I had a pretty good time with Fallout 76.

I managed to snag two copies for the price of one shortly after its disastrous launch so I could play it with my brother — he and I are both big Fallout fans. Even though we only played together that one time (I don’t think he was all that impressed), I continued to go back to it every now and again just to see what’s what. Despite running into a number of glitches and bugs that all but halted my ability to complete a couple of different missions, I still enjoyed what little of it I played. Was it a solid entry in the Fallout series? Not as such. Was it a good enough approximation to at least scratch that Bethesda itch versus breaking out Skyrim or Fallout 3/4/New Vegas? Yeah, actually.

I regaled you with this little tale not to annoy or insult the multitude of players who still to this day burn Fallout 76 in effigy, but to instead give you a sense of the depths I sank to in order to satiate cravings for specific gameplay experiences.

To put it more succinctly, In lieu of a better product, facsimiles will often suffice — to a point.


This brings me to Starfield, the next big open-world Bethesda game. Even though I am no more excited for Starfield now, after having seen a glimpse of it at Summer Game Fest this year, than I was before Bethesda pulled back the curtain, I am optimistic that Starfield will at the very least be good enough to scratch that very particular Bethesda itch.

You see, in order to get that specific open-world RPG fix, Starfield is all we’ve got for now. I mean, it could be years before the next Elder Scrolls game, which will almost certainly be here before Fallout 5‘s distant release date. So by default, Starfield will simply have to do.


I don’t mean to come off as all doom and gloom here. Allow me to extrapolate.

Starfield, at least initially, looks promising. Specifically, it looks to be quite ambitious in the depth of its RPG mechanics. And really, for a Bethesda game, that’s usually what matters the most. Even though the combat looks functional at best, at least for the first-person aspect (there hasn’t been a ton of evidence highlighting third-person combat or whether or not there will be a V.A.T.S.-like system), that is pretty much par for the course. I think the number of people that play Bethesda RPGs solely for the gunplay is slim at best, so that’s probably a non-issue.

I am curious to see what we can expect in the scavenging department. I spend most of my time in Bethesda games looting and stealing and hoarding and selling to amass my small fortune. It is unclear if or even how that might be presented in Starfield, or if that aspect will simply be replaced with the new No Man’s Sky-esque resource mining mechanic (which, I really hope isn’t the case). It’s too early to say for sure.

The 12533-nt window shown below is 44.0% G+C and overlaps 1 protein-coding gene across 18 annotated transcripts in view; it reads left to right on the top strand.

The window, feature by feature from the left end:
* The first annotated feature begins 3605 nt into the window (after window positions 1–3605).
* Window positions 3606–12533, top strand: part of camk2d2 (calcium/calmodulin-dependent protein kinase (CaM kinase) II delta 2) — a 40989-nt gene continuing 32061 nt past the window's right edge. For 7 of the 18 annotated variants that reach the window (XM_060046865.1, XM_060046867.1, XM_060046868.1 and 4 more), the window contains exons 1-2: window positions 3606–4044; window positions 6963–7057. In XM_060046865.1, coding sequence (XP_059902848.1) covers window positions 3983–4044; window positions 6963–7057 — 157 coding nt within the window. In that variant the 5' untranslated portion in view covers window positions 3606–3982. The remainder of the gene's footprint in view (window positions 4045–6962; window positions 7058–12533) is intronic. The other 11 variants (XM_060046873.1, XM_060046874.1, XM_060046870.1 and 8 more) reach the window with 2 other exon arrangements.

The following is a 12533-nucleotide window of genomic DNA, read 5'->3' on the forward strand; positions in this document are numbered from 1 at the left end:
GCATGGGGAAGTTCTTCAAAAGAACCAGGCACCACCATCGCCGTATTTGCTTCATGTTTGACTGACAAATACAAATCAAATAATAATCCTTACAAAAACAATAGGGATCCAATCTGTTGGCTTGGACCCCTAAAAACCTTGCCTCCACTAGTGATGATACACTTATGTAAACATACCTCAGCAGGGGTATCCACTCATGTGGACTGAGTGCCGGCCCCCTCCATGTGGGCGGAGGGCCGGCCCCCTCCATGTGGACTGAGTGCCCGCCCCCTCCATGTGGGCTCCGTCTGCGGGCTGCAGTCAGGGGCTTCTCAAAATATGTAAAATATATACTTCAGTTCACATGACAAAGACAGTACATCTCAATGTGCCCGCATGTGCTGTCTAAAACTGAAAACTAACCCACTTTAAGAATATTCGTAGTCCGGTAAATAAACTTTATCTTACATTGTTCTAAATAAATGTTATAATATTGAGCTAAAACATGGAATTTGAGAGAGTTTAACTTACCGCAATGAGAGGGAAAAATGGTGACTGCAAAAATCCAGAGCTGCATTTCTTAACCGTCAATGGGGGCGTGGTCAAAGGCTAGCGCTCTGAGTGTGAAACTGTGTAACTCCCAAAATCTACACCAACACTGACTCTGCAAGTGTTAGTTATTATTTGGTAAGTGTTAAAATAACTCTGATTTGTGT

To be fair and honest and concise and balanced, as of right now, Starfield mostly just looks okay. I see glimmers of what I love about Bethesda games in what’s been shown thus far, but even those get lost in the mire and muck of what otherwise feels like an approximate amalgam of Mass Effect, Fallout, and, to a far lesser extent, No Man’s Sky.


The color palette feels far too muted and desaturated for my tastes, the combat looks par for the course, the characters seem bland, and the snippets of space combat literally lulled me to sleep. But the core Bethesda RPG systems seem in place, at least enough to give me hope that if nothing else Starfield will literally just be like all of Bethesda’s other games at heart, just with a boring coat of space paint.

But that is by no means a bad thing. At this point, I don’t expect this studio to reinvent the wheel. I just hope they can deliver a competent version of their winning formula. Would I love them to deliver the stars? Sure. Will I settle for the moon? Absolutely. And honestly, at the end of the day, as long as there is enough of that Bethesda gold (or maybe copper at this point) for me to cash in on, that will get me through the day.

At least, until the studio gets around to releasing the games we — perhaps secretly — would much rather it release instead…

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